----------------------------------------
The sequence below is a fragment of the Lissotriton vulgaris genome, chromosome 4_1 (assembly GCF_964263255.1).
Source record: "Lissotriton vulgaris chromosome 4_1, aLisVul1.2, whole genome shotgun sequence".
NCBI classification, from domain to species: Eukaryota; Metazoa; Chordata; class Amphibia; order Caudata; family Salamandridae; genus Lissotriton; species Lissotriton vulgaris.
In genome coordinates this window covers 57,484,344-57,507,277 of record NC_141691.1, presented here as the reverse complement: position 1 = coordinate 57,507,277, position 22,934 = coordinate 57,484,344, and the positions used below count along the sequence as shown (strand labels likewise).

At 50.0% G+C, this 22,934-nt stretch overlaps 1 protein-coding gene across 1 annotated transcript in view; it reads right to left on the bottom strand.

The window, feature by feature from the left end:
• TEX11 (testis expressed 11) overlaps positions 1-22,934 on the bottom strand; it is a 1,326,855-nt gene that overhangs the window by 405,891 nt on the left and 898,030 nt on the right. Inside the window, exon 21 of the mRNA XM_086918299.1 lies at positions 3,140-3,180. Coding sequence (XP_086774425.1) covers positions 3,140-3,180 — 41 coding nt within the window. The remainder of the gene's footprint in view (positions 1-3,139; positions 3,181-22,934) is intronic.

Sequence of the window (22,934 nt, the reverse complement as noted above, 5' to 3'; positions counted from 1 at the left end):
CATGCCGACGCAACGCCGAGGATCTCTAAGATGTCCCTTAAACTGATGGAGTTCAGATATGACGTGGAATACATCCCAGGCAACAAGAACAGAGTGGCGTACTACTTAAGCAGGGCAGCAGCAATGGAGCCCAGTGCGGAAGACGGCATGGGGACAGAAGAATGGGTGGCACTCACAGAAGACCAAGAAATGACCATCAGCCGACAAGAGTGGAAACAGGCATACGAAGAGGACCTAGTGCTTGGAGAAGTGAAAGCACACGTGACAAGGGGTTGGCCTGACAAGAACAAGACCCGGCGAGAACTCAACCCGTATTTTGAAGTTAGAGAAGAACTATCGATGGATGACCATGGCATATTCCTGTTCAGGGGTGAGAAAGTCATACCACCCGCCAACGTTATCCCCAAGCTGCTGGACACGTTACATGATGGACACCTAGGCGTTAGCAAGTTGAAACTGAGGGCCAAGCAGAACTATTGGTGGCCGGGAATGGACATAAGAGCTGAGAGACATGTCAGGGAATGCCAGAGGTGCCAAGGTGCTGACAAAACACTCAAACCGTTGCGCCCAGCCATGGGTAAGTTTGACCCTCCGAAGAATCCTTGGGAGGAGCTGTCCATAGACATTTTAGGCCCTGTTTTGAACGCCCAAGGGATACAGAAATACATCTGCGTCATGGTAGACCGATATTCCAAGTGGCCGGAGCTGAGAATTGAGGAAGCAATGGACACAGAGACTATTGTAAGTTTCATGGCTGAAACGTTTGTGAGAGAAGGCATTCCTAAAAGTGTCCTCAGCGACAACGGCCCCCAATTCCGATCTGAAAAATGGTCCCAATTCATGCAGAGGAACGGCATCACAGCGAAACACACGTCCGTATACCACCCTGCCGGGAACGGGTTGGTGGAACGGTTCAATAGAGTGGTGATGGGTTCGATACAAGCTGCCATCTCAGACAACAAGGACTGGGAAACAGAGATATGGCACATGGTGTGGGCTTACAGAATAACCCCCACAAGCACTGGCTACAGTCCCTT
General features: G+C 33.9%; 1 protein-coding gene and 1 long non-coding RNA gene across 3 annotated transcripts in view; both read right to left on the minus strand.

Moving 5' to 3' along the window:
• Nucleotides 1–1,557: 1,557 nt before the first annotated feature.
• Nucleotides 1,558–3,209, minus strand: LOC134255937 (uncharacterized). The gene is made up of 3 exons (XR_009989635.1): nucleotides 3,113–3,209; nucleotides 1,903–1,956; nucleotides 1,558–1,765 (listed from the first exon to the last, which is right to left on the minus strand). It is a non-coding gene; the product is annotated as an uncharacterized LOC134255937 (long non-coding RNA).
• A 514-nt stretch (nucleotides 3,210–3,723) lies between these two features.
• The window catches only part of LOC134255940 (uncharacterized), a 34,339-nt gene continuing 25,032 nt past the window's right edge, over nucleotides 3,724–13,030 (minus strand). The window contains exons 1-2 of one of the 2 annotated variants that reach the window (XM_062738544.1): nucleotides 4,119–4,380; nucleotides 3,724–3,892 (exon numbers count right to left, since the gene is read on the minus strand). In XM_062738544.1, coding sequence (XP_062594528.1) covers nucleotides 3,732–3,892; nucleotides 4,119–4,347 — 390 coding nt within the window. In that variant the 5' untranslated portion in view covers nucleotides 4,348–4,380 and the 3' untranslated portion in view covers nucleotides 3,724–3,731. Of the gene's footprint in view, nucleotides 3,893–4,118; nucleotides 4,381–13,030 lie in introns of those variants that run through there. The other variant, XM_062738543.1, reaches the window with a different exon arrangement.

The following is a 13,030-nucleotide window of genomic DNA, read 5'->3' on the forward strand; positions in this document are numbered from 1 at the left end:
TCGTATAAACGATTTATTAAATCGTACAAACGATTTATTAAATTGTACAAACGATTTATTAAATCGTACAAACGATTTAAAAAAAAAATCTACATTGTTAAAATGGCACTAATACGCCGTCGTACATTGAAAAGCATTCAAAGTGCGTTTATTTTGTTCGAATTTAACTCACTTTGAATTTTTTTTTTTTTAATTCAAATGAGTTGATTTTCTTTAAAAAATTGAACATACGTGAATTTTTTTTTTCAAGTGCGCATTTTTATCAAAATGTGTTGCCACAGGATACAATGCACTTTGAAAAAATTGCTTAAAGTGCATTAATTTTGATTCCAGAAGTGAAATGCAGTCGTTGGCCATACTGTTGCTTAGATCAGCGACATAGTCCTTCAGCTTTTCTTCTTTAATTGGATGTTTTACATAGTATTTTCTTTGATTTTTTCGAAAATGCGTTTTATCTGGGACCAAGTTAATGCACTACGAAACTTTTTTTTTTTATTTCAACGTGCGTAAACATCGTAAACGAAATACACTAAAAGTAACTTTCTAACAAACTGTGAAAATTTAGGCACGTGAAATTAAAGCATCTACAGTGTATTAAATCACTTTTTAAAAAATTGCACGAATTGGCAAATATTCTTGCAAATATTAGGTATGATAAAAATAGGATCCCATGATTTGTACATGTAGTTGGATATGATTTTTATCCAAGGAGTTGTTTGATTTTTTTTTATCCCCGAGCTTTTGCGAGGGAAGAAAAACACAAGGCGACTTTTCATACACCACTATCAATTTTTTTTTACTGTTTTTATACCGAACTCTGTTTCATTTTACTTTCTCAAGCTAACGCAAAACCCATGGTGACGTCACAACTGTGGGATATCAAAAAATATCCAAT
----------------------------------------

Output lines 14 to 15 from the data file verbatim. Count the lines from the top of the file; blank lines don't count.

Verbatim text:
• A 514-nt stretch (nucleotides 3,210–3,723) lies between these two features.
• The window catches only part of LOC134255940 (uncharacterized), a 34,339-nt gene continuing 25,032 nt past the window's right edge, over nucleotides 3,724–13,030 (minus strand). The window contains exons 1-2 of one of the 2 annotated variants that reach the window (XM_062738544.1): nucleotides 4,119–4,380; nucleotides 3,724–3,892 (exon numbers count right to left, since the gene is read on the minus strand). In XM_062738544.1, coding sequence (XP_062594528.1) covers nucleotides 3,732–3,892; nucleotides 4,119–4,347 — 390 coding nt within the window. In that variant the 5' untranslated portion in view covers nucleotides 4,348–4,380 and the 3' untranslated portion in view covers nucleotides 3,724–3,731. Of the gene's footprint in view, nucleotides 3,893–4,118; nucleotides 4,381–13,030 lie in introns of those variants that run through there. The other variant, XM_062738543.1, reaches the window with a different exon arrangement.